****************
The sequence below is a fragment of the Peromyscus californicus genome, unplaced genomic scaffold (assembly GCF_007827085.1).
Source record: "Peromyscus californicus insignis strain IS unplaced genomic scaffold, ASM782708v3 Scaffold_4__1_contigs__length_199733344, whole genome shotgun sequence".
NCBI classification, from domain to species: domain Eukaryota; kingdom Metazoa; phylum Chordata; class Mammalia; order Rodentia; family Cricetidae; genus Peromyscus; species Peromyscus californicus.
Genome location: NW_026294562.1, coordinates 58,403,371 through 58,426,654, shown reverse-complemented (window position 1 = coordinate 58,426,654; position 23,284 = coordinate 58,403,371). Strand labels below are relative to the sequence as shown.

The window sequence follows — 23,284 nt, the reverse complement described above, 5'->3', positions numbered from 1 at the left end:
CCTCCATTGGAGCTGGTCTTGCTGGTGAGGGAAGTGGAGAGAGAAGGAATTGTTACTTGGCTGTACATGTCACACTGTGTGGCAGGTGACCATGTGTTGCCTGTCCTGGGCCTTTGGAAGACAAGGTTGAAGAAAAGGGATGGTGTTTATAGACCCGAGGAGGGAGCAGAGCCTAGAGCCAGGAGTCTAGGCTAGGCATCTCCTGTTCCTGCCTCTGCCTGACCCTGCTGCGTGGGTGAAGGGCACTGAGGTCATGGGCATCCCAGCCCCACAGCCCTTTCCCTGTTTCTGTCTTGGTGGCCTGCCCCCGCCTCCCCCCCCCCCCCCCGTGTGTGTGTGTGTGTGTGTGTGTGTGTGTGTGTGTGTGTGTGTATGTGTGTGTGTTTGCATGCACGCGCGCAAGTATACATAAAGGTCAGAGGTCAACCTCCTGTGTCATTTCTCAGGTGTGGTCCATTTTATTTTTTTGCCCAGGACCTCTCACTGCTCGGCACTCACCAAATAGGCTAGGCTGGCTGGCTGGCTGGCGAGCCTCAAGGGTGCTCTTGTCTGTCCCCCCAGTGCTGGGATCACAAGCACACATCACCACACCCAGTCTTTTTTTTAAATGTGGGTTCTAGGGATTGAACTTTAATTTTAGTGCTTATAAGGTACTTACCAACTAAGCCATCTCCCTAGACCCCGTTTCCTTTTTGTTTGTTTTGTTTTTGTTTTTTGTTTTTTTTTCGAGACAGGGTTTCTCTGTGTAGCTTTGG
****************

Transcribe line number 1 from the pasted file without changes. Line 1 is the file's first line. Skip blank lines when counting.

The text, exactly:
The sequence below is a fragment of the Peromyscus californicus genome, unplaced genomic scaffold (assembly GCF_007827085.1).